Friday, November 27, 2009

A Fair Hope for Hoboken (Reposted)

On Tuesday, December 1, I'll leave my old home in Fairhope and return to my new one in Hoboken. This is coincidental, as it was on December 1, 2007, that I moved (more or less permanently) from Fairhope to Hoboken the first time. Much of my adjustment in the two years has been in dealing with the differences and the situations that were much the same in my life in both places.

I posted the following in May of 2008:

My last post inspired a friend to write comparing Hoboken and its preoccupation with Sinatra to Fairhope, my last domain, and its preoccupation with the school that was at the center of the town’s attraction in generations past.

Probably the only similarity is me.

I spent a lot of energy in Fairhope working to preserve its heritage – both at the Organic School and in the history of the little utopian colony itself. Now that I’m in strange surroundings I’m most comfortable around the town’s historical neighborhoods and learning of its favorite sons and its old institutions, some removed and some restored.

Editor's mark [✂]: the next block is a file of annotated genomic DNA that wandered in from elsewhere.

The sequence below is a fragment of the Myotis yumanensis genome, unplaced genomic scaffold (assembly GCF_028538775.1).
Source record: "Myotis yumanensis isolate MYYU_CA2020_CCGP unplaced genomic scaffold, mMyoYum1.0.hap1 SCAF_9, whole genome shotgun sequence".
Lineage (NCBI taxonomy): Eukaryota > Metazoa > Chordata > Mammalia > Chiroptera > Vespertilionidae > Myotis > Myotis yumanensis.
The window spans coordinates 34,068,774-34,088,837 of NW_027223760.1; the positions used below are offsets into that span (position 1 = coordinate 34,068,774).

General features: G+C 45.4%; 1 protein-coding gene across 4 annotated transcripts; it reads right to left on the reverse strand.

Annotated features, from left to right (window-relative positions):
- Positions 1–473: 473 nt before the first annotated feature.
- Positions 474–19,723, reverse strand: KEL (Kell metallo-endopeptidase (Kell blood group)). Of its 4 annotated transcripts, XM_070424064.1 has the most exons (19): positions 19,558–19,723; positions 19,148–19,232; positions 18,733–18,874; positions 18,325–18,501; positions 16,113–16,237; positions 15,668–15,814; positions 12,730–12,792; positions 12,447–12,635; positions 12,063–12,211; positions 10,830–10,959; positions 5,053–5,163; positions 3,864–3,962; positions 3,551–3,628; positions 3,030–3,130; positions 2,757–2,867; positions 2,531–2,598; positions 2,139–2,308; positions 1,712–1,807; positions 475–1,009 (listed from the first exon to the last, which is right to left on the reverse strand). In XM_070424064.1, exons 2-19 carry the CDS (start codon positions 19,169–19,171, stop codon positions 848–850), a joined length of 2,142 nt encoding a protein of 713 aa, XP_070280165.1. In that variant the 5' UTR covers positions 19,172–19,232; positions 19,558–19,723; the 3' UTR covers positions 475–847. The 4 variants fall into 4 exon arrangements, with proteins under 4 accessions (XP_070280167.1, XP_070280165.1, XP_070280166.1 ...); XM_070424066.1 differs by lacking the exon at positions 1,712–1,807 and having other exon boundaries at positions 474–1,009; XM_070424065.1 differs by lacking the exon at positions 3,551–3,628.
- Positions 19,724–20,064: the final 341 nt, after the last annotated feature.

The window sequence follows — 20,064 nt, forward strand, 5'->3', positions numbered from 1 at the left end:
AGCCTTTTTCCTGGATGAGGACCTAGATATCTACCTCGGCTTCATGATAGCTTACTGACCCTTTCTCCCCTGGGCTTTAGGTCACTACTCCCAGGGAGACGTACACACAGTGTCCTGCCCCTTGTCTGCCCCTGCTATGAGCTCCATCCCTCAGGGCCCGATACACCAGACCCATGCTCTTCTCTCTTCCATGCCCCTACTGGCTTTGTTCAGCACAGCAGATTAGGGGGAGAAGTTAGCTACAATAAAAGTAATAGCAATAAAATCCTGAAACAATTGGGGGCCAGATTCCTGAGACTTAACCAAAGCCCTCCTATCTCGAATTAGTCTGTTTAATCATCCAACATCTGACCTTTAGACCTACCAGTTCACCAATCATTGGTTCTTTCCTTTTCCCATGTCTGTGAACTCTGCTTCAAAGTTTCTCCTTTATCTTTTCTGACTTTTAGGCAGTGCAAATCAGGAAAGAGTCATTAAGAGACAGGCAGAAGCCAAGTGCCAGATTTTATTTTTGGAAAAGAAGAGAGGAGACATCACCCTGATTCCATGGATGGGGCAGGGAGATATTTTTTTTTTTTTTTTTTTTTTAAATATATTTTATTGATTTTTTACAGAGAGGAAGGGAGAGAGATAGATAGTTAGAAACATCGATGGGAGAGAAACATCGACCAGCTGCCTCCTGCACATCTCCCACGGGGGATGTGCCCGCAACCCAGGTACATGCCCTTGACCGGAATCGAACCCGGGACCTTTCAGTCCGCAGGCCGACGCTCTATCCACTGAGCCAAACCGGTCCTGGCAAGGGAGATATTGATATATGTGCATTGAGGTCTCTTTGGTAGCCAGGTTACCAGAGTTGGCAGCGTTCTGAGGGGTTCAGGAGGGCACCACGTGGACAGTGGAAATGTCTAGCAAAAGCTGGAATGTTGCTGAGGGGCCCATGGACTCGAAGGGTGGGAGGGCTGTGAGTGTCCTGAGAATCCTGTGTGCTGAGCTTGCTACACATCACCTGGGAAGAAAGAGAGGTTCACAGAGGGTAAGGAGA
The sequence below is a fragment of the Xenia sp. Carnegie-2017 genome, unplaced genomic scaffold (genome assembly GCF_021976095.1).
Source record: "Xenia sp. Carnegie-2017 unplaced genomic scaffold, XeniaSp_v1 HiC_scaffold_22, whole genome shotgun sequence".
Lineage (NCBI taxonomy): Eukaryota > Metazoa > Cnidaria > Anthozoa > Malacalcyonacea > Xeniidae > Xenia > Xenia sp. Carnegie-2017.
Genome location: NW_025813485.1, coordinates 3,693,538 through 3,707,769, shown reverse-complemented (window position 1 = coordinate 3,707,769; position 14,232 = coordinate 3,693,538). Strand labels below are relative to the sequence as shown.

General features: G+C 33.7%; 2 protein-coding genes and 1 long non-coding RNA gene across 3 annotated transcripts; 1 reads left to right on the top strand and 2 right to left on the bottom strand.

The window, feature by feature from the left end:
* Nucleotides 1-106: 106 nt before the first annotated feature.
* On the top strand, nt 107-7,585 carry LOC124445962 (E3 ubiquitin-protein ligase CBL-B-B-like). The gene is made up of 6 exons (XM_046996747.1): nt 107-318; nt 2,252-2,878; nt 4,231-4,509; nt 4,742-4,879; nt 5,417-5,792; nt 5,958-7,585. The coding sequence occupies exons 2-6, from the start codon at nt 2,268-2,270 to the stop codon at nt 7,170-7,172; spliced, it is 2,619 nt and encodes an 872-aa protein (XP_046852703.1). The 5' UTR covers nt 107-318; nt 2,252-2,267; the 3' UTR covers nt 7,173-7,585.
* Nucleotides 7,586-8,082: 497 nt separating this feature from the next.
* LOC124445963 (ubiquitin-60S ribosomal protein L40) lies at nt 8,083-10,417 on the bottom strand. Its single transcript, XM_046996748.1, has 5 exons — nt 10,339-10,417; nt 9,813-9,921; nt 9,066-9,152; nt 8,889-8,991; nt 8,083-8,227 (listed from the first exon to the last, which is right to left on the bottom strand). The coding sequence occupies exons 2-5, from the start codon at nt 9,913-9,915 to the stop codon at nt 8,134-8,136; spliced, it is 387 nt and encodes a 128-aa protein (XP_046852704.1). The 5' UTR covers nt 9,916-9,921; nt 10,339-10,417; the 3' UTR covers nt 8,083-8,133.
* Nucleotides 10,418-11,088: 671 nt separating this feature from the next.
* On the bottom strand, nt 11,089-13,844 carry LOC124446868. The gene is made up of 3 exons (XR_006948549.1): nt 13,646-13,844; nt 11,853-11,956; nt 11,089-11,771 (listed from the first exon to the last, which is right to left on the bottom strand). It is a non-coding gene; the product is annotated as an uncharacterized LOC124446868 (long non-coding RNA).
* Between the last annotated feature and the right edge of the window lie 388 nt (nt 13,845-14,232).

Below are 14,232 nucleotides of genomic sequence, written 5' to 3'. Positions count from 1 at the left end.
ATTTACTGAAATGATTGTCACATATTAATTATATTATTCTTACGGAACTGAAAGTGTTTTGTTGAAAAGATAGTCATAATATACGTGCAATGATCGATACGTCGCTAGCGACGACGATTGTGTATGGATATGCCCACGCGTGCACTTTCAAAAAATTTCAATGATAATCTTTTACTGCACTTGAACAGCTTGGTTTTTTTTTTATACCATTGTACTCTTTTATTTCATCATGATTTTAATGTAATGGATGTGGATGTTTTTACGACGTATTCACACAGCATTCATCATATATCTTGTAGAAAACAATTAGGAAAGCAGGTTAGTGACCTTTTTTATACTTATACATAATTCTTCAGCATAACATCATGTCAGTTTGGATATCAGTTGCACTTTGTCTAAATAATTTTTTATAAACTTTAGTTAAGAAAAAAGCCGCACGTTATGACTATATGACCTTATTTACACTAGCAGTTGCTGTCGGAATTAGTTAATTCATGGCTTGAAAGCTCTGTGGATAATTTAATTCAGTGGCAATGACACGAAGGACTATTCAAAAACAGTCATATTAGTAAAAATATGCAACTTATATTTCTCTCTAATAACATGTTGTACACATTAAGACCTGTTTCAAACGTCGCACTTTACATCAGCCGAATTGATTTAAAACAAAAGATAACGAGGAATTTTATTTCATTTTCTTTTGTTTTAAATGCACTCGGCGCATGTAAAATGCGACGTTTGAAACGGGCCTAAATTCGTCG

This correspondent sees it as basking in the glory of others, even though the others are long gone. Maybe so. I suspect it’s just a different type of brain at work -- mine, mine being surrounded with memories and sometimes all but drowning in them. My home town, Fairhope, is facing its future by destroying its past and building new monuments. Hoboken, on the other hand, has retained much of its past while being open to the new where there is a buck to be made. There’s a difference, and to me the difference is in Hoboken’s favor.

We all have to live in the present and work toward the future. I’m told there is a lot of turnover in the population of Hoboken, and there is rampant political controversy in its conversion from an immigrant community to a bedroom for Manhattan. I could get involved in some of that after having visited the Open House at the Neumann Leathers Warehouse, now a rabbit warren of artists’ studios down by the river. Neumann Leathers is slated to be taken over for development, and there are many, including me, who hope that won’t happen to this unique haven for real artists. A fair hope for Hoboken, but probably there is no stopping the project.

However, Hoboken is no more obsessed with Frank Sinatra than Fairhope is with the Marietta Johnson School of Organic Education. On the other hand, these are both pet projects of mine, and I enjoy sharing their good points with the world. Glorying in the past? I don’t see it that way. Certainly both locations are moving forward at a dizzying clip. It’s me who’s determined to keep the past alive.